Depression Does Not Discriminate: A Mental Health Essay from Ireland
by Emma Norris
I am blessed to say that I come from a loving and stable family of my mother, father, and older brother. Together, we live happily in Belfast, Northern Ireland, where I enjoyed an uneventful childhood. Money, while not overly abundant, was not a barrier and illness was, thankfully, nowhere to be seen. Many would comment that I was a bright and joyful child, full of happiness, confidence, and life.
I enjoyed attending my local lower school where I nurtured my love for learning… and my hatred for homework. It was in school where I was given the opportunity to discover my hobbies at the tender age of seven years old. I started to the play the clarinet and subsequently fostered an ardent love for music. More significantly, however, physical education classes introduced me to Gaelic Football, a traditional sport on the island of Ireland. Within weeks, I was registered at my local club; there, my passion for Gaelic Football blossomed.
As I moved to upper school, my devotion to sport continued; no day was complete without it containing at least one aspect of Gaelic Football: training, playing, coaching, or refereeing – I was always doing something on the pitch. At one point, I was captain of all the teams for which I was eligible; namely my school, club, and county. By age seventeen, I was a lead coach for the underage teams in my club, a volunteer mentor in my school, and a young referee, all while competing as a member of three separate teams.
Simultaneously, I successfully balanced my commitments to music, completing musical examinations and performing as leader of the Education Authority’s Concert Band. Furthermore, I was privileged to succeed academically, passing all my upper school exams, though I still hated homework. Everything seemed so good.
I was part of a loving and stable family.
I was lucky to experience no trauma in my life.
I was a successful Gaelic Football player.
I handed in all my homework. (Well, most of it.)
I passed all my school exams.
I was high-functioning.
I was successful.
I was privileged.
From the outside looking in, I led an ideal life.
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However, that is only what is on paper. That is what people see. The truth was that, as my teenage years progressed, I felt as though life was a burden; no amount of success brought joy into my world. Despite this, I slowly kept on moving from day to day because I knew I had so much to be thankful for; that there were many people out there hoping to lead the kind of life I had. Each day I crawled out of bed because I felt I needed to appreciate all the opportunities I had been given and work hard to make the most of them. I could not waste the life I had been gifted; I had to keep on going. While doing so, my mind was always posing endless questions.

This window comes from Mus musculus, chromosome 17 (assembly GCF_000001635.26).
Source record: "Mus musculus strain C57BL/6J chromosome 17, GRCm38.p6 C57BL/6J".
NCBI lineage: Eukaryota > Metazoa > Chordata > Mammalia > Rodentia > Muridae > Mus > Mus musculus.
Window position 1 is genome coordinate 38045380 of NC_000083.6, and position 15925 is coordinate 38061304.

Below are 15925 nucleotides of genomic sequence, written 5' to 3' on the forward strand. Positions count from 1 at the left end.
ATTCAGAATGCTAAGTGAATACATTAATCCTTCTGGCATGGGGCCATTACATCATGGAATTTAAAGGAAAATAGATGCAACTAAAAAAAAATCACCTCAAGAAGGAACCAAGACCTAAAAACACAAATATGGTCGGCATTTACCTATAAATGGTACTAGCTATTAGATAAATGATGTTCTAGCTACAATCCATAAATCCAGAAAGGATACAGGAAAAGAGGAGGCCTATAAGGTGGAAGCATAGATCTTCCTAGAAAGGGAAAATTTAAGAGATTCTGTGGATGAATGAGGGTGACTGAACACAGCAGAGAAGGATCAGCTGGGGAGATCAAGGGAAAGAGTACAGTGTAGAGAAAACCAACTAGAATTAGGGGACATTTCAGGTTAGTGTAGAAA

How could I be blessed with such a supportive family, yet feel so alone?
How could I be a Gaelic Football captain but feel like such a failure?
How could I be a ‘model student’ and be utterly unmotivated?
Why did I have to fight to get up each morning?
Why did I have to battle to stay calm if I left the house?
Why did I have to argue with myself to play football?
Of course, I didn’t really know that. I could not see that I was ill. I knew I had some kind of problem, but I had convinced myself the problem was me; I was ungrateful, unkind, and undeserving. I could not fathom that someone of my background could reach the depths of despair to which I had sunk.
The real me was in a locked room. Vibrant, happy, ready to face life, but all locked away. Depression held me hostage and every little thing became ten times harder; getting out of bed, having a shower, brushing my teeth, making and eating food, getting dressed – starting each day was simply overwhelming.
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Yet, my high-functioning nature enabled me to struggle through the morning routine and, to the outside world, there was no problem. I never missed a day at school due to my depression, but my anxiety never missed a day either. From the moment I left the house, my mind would begin racing; “I look embarrassing, I have no friends, everyone hates me” were only some of the taunts anxiety provided for me each day. Every interaction, sideways glance, or word I spoke was scrutinised and over-analysed by my anxiety. Each day was tainted by the belief I had embarrassed myself, I had failed, I had let someone down.
Mental illness even spilled over into my two passions in life; music and Gaelic Football. No piece I ever played on my clarinet sounded good enough, each small mistake would ruin my entire rehearsal. Every wide shot in Gaelic training was another reason I shouldn’t be on the starting team. Any match lost was my fault, even though I was only one player from a panel of thirty. I agreed with every criticism from the competitive parents on the side-line, as I refereed a non-competitive match between ten-year-olds.
Every morning was a battle to get up. School became a place of self-criticism. Music developed into a medium of failure. My main passion in life, Gaelic Football, grew into a climate of self-deprecation and self-loathing where I not only failed myself but my school, my club, my county and my family. Life became so overwhelming that I now cannot find words to truly explain how lost I really felt.